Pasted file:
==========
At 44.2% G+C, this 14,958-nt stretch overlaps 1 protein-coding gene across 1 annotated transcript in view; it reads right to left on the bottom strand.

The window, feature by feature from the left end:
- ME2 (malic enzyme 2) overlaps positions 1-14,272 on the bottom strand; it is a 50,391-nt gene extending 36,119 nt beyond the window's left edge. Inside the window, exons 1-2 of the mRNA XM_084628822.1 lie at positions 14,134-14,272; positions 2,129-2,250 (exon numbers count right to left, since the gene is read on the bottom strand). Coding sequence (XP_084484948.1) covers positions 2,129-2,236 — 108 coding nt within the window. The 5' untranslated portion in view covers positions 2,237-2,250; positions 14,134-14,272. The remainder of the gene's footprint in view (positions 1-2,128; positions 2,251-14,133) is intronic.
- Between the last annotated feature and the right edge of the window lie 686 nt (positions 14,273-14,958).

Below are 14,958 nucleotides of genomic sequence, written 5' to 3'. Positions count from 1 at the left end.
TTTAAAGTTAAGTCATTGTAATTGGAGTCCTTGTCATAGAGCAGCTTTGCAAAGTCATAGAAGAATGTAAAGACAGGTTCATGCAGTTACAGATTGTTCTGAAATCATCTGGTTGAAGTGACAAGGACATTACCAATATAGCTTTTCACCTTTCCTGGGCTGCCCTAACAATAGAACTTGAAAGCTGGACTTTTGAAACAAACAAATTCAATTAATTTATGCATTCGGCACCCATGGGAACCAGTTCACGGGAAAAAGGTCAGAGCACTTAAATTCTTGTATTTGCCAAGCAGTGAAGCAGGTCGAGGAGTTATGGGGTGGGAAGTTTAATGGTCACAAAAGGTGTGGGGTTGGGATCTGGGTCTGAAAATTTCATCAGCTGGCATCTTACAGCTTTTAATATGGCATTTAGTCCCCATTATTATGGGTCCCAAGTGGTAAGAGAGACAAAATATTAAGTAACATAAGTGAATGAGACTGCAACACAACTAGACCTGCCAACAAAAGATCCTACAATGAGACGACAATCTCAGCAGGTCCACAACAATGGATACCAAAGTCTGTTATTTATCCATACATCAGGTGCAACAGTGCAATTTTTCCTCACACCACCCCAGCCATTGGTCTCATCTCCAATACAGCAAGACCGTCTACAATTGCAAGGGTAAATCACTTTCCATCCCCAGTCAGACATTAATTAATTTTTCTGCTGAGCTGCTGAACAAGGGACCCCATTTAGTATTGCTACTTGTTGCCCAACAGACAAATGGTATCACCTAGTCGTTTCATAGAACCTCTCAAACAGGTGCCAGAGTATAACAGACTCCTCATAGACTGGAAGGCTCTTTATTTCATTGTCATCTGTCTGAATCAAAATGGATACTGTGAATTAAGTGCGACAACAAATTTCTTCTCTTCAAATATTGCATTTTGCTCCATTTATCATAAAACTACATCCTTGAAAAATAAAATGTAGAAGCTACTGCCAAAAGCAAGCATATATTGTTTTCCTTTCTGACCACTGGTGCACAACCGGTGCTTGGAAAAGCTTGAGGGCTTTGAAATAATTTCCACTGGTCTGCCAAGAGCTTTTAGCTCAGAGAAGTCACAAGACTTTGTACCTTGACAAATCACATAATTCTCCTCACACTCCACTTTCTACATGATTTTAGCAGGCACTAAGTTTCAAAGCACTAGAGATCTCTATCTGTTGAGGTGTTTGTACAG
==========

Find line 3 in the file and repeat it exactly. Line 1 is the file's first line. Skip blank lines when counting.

- ME2 (malic enzyme 2) overlaps positions 1-14,272 on the bottom strand; it is a 50,391-nt gene extending 36,119 nt beyond the window's left edge. Inside the window, exons 1-2 of the mRNA XM_084628822.1 lie at positions 14,134-14,272; positions 2,129-2,250 (exon numbers count right to left, since the gene is read on the bottom strand). Coding sequence (XP_084484948.1) covers positions 2,129-2,236 — 108 coding nt within the window. The 5' untranslated portion in view covers positions 2,237-2,250; positions 14,134-14,272. The remainder of the gene's footprint in view (positions 1-2,128; positions 2,251-14,133) is intronic.